Rome, ca. 2nd to 3rd century CE. A bronze cast balsarium depicting a finely modeled bust of a male deity or youth, possibly Antinous, with a naturalistically rendered face, his head slightly tilted to the right, intricately delineated banana curled locks adorned with a vine leaf wreath, finished with twin loops possibly for attaching a hinged lid on the back of his coiffure. Superb detail and artistry. Gorgeous green patina! Vessels of this type are thought to have been used as oil containers by athletes. Size: 1.625" W x 2.5" H (4.1 cm x 6.4 cm)
Antinous was the favorite or possibly lover of the Roman emperor Hadrian who was deified following his death, worshipped sometimes as a god and sometimes as a hero. Unfortunately, very little is known about Antinous' biography. What is known is that he was born in Claudiopolis (modern day Bolu, Turkey) located in the Roman province of Bithynia. It is thought that he was introduced to Hadrian in the year 123, prior to being taken to Italy for quality education. By 128, he had become Hadrian's favorite, at which time he was taken on a tour of the Empire as part of the emperor's personal retinue. Antinous accompanied Hadrian during the annual Eleusinian Mysteries in Athens, and was believed to be with him when he killed the Marousian lion in Libya. Sadly, in October 130, Antinous died mysteriously as they were part of a flotilla going along the Nile. A range of suggested causes for his death have been put forth, ranging from accidental drowning to intentional sacrifice. After his death, Hadrian had Antinous deified and organized a cult to worship him.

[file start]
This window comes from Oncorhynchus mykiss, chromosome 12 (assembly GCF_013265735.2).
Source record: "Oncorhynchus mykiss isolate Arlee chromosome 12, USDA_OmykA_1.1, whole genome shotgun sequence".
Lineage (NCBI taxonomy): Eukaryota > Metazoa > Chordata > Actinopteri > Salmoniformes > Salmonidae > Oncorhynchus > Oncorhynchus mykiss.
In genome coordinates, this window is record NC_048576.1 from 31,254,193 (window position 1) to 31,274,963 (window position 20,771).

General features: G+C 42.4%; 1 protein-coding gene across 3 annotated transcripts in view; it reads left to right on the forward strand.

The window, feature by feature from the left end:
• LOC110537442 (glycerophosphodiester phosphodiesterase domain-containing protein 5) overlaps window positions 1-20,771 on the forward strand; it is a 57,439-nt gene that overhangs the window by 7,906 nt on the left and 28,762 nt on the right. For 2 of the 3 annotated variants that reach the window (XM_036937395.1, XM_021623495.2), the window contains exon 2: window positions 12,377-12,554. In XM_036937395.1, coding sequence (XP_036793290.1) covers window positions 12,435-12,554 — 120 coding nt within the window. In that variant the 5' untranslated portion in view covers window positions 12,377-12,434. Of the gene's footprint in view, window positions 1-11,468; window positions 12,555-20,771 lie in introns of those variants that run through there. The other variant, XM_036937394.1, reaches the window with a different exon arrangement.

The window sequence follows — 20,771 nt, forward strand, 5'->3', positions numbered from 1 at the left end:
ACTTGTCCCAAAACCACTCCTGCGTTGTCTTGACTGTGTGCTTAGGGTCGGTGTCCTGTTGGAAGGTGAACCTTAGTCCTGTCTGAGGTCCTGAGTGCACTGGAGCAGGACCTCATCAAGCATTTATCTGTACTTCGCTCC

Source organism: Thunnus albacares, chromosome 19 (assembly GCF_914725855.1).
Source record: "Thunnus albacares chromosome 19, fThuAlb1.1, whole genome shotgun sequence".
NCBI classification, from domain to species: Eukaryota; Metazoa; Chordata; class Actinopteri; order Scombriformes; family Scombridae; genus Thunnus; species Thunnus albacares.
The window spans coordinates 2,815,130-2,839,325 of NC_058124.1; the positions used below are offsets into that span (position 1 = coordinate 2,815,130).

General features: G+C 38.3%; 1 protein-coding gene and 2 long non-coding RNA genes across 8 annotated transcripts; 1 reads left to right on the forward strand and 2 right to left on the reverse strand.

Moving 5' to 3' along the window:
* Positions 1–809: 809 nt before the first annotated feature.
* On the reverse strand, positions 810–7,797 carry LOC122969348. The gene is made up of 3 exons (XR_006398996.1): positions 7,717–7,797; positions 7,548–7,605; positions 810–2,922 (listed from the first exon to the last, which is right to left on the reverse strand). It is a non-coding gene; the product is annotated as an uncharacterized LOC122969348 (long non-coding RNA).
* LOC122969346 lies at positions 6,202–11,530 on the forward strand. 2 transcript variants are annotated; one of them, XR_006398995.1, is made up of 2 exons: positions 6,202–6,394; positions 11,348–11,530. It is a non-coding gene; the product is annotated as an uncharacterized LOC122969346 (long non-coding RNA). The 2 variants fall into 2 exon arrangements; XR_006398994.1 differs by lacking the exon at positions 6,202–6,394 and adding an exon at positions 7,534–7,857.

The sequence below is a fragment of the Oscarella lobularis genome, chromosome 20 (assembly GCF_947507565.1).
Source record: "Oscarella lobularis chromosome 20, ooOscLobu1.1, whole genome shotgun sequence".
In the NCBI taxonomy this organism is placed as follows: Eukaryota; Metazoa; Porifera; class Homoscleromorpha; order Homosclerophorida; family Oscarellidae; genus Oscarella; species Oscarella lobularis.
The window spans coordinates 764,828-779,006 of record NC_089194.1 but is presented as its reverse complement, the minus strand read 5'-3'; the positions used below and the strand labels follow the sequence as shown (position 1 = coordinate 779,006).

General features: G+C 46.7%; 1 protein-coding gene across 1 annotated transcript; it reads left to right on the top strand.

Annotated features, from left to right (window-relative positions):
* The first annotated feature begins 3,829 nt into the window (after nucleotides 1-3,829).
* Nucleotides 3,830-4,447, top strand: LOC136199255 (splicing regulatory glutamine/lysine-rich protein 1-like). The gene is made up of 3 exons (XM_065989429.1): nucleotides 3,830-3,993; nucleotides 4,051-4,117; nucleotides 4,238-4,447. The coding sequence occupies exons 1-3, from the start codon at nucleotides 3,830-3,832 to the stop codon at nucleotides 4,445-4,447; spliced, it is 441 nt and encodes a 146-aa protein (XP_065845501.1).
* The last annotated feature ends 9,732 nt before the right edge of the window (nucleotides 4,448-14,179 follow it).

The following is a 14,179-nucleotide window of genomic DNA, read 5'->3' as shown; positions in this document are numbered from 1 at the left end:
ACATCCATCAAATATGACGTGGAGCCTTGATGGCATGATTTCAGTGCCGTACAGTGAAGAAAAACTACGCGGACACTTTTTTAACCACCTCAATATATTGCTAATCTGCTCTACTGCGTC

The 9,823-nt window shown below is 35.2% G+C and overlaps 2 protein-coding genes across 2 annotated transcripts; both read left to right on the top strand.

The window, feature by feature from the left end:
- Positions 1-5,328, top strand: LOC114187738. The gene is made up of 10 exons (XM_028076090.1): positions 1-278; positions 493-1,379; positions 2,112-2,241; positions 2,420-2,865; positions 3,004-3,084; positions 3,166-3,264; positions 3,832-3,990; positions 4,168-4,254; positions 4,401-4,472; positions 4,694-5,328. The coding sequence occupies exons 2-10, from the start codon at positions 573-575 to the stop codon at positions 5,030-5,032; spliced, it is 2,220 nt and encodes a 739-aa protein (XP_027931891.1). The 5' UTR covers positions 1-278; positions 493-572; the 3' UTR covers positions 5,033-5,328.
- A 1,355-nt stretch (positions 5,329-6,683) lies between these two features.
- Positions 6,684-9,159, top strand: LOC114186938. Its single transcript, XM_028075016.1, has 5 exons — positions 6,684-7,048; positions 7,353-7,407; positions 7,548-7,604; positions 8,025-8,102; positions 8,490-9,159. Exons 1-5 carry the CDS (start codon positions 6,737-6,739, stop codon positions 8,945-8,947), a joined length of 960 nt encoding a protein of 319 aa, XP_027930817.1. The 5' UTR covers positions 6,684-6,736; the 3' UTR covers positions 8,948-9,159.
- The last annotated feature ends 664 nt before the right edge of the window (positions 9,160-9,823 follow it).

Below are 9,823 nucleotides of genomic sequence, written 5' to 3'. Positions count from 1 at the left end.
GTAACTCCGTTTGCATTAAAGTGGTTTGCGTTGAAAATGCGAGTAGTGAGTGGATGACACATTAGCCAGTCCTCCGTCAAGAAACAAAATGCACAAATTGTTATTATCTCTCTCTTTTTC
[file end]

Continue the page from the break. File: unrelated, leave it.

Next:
Provenance: Ex-private collection of William Froelich, NY, acquired in the 1960s
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